Raising Social Consciousness Through Film: A Cinema Series Addressing Moral Issues, via Zoomsponsored by the Social Action Committee
RAISING SOCIAL CONSCIOUSNESS THROUGH FILM 3.0: A Cinema Series Addressing Moral Issues
Watch the films on your own—all available on Netflix— before the discussion date, and then approximately every two weeks, we will gather via Zoom to discuss the film.
Elie Weisel so eloquently said, “There may be times when we are powerless to prevent injustice, but there must never be a time when we fail to protest.”
On the heels of two very successful film discussion series, the Temple B’nai Abraham Social Action Committee presents a third iteration! Four of the documentaries we will watch are very recent, with one from 2017. All address pressing issues in the realm of social consciousness and social justice.
The list of films, descriptions, and subsequent Zoom discussion dates can be found below. We hope you join us for these spirited and important conversations! Register below.↓
Monday, March 1, 7:30 PM
Disclosure: Trans Lives on Screen is a 2020 American documentary film, directed and produced by Sam Feder. The film follows an in-depth look at Hollywood’s depiction of transgender people and the impact of their stories on transgender lives and American culture.
“Disclosure engrossingly illuminates the history and effects of the way transgender lives are portrayed on screen—and outlines how much progress still needs to be made.” (100 minutes, Netflix)
Monday, March 15, 7:30 PM (sponsored by TBA as part of the NJ Jewish Film Festival [NJJFF]) There is a charge to see this film and attend the discussion, which will feature the film’s director David Osit. If you are a festival sponsor, you will receive a free link to watch the film and attend the interview/discussion. If you purchase a ticket for $12 from the festival virtual box office, you will also receive the links.
Administrative duties are only one dimension of Musa Hadid’s job as mayor of Ramallah, the de facto capital and cultural center of the Palestinian State. Aside from putting out fires, sometimes literally, in a town with a large Christian population—a fact that may jump at those with reductive views of the fragmented country’s religious demographics—he also acts as ambassador for his people’s cause abroad.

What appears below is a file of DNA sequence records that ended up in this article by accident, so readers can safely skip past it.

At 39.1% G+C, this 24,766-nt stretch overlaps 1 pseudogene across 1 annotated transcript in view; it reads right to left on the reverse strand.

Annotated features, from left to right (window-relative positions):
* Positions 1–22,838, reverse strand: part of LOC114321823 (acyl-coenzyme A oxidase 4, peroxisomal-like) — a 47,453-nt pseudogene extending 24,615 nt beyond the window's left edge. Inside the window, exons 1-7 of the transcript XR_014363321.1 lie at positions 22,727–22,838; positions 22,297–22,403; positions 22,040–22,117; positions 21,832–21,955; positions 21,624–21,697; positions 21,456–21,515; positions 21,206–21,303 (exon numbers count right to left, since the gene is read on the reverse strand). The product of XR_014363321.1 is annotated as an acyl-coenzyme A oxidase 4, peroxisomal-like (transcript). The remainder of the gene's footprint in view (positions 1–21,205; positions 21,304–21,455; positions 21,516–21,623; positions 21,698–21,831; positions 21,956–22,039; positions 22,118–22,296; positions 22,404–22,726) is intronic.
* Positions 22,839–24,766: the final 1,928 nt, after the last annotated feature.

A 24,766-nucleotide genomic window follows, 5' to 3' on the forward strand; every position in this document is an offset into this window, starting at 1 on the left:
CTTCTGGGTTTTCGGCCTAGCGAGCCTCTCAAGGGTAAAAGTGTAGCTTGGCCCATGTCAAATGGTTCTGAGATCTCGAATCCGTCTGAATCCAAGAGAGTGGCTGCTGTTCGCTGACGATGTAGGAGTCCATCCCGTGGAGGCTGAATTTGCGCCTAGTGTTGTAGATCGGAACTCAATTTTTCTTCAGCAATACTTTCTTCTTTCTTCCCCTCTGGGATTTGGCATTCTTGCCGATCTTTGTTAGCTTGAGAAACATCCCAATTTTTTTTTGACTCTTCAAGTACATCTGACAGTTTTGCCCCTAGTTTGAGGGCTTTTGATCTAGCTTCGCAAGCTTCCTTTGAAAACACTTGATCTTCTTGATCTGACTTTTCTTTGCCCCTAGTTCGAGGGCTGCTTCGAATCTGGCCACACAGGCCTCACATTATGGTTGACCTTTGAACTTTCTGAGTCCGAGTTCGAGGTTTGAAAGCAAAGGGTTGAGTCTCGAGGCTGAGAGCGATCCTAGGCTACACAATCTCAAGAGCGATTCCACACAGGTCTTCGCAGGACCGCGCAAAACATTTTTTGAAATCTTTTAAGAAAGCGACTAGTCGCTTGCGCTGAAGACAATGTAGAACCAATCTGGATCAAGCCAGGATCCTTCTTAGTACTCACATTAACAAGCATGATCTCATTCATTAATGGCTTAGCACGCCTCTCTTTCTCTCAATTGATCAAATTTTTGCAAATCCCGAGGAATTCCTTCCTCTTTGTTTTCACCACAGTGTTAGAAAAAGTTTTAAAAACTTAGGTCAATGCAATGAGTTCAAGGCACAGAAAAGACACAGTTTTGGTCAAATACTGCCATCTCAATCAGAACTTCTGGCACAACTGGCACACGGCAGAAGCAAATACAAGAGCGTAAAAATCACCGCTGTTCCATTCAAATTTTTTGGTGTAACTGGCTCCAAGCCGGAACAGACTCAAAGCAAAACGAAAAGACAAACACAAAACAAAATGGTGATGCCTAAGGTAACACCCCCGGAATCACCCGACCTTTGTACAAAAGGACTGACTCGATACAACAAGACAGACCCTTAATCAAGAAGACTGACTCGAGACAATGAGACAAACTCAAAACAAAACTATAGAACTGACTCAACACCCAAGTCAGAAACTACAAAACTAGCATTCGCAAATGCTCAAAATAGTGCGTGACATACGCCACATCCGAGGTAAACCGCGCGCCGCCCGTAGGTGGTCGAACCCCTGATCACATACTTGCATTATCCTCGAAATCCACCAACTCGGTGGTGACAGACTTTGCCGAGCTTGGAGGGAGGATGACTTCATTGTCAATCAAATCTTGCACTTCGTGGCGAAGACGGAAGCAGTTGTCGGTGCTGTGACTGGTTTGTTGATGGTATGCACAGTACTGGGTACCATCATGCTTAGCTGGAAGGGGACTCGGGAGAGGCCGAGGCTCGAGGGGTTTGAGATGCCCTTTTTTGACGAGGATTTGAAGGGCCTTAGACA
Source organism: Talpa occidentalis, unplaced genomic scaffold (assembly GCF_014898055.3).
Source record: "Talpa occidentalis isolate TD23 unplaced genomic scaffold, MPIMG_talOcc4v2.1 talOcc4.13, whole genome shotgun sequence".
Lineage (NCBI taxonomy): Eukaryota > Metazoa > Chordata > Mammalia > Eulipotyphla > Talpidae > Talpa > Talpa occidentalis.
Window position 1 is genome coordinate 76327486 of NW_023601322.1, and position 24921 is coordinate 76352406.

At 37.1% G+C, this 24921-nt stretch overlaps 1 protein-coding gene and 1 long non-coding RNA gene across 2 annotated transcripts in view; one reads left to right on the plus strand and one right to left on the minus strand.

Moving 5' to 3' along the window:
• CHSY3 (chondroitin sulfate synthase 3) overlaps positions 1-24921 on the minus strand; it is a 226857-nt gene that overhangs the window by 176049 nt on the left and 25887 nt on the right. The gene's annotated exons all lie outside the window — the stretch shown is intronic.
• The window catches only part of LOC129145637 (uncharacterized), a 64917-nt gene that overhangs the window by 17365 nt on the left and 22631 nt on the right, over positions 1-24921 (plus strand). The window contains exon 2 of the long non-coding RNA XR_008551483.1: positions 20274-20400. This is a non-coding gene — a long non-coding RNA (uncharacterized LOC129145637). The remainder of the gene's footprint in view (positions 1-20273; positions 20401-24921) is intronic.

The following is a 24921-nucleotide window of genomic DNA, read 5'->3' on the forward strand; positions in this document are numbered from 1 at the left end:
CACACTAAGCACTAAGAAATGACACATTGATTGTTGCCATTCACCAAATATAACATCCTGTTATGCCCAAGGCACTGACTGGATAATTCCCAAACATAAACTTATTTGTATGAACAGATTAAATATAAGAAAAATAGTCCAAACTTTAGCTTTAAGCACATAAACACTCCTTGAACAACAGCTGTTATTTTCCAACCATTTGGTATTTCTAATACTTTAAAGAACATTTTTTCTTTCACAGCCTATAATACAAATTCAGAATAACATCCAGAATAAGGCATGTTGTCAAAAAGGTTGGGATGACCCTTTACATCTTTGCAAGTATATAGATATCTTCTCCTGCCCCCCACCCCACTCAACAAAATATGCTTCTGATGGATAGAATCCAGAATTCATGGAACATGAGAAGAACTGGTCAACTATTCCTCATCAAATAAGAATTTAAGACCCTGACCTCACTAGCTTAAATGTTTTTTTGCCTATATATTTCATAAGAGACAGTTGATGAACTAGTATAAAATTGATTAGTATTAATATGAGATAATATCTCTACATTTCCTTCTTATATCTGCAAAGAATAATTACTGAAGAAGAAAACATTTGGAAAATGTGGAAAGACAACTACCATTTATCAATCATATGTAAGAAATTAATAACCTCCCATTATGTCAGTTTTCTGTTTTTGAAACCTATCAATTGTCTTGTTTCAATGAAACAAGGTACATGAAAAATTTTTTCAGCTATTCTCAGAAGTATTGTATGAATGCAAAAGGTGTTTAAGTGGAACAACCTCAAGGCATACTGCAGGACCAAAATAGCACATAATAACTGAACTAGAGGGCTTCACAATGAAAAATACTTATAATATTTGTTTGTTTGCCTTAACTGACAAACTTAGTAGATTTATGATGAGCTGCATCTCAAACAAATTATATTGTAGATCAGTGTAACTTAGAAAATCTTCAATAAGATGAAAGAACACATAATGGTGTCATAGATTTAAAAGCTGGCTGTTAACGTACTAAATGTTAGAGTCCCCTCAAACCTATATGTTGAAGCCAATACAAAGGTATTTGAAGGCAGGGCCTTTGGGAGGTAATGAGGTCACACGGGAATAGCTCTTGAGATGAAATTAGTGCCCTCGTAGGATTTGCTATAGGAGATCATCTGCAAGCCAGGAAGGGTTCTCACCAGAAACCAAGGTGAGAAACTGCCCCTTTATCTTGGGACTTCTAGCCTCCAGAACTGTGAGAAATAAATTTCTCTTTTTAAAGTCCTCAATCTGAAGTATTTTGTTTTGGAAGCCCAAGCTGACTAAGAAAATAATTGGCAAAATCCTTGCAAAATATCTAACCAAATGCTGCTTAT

NOTE: As a sponsoring entity, TBA receives 15 free passes. If you are a congregant and interested in receiving one of these passes, please contact Ruth Ross. You will receive a link to the film and the discussion. (NJJFF link, 90 minutes)
Monday, April 5, 7:30 PM
CRACK: COCAINE, CORRUPTION & CONSPIRACY (2021)
In the early 1980s, the crack epidemic tore through America’s inner cities like a tsunami, ravaging all in its wake. Decades later, the destructive effects on people’s lives, families and communities are still deeply felt. Crack: Cocaine, Corruption & Conspiracy examines not only the personal devastation caused by the drug, but also the shadowy origins of the crisis and the resultant, ongoing marginalization of Black and Brown people trapped by the U.S. prison and healthcare systems. (89 minutes, Netflix)
Monday, April 26, 7:30 PM
AUDRIE & DAISY (2016)
The documentary centers around two teenage girls from two different parts of the country who both pass out while intoxicated at high school parties and are sexually assaulted by boys they had considered to be friends. As they attempt to deal with the trauma they’ve just experienced, the girls end up facing a great deal of online harassment in the wake of their assaults. On the surface, online bullying may not seem like a feminist issue, but the mistreatment of women in real life and online is a very real threat, as Audrie & Daisy shows. (95 minutes, Netflix)
Monday, May 10, 7:30 PM
DAVID ATTENBOROUGH: A LIFE ON OUR PLANET (2020)
Narrated by David Attenborough, the film acts as a “witness statement”, through which Attenborough shares first-hand his concern for the current state of the planet due to humanity’s impact on nature and his hopes for the future. (83 minutes, Netflix)
Based on a 2008 novel by Hillary Jordan, Mudbound is the story of two families: one white, one Black. The McAllans and their young daughters are new to the unwelcoming landscape of a Mississippi farming town; all Laura sees are desolate wet fields and dirt. (“I dreamed in brown,” she muses, in a voice-over throbbing with quiet desperation.) The Jacksons and their children are sharecroppers on the farm Henry has impulsively bought. These two households, warily eyeing each other, have something else in common: a family member just home from the war. Henry’s brother Jamie and the Jacksons’ oldest son Ronsel, both still literally trembling from the battlefield, forge something resembling friendship, even as they note the very different welcome the town gives them. (134 minutes, Netflix)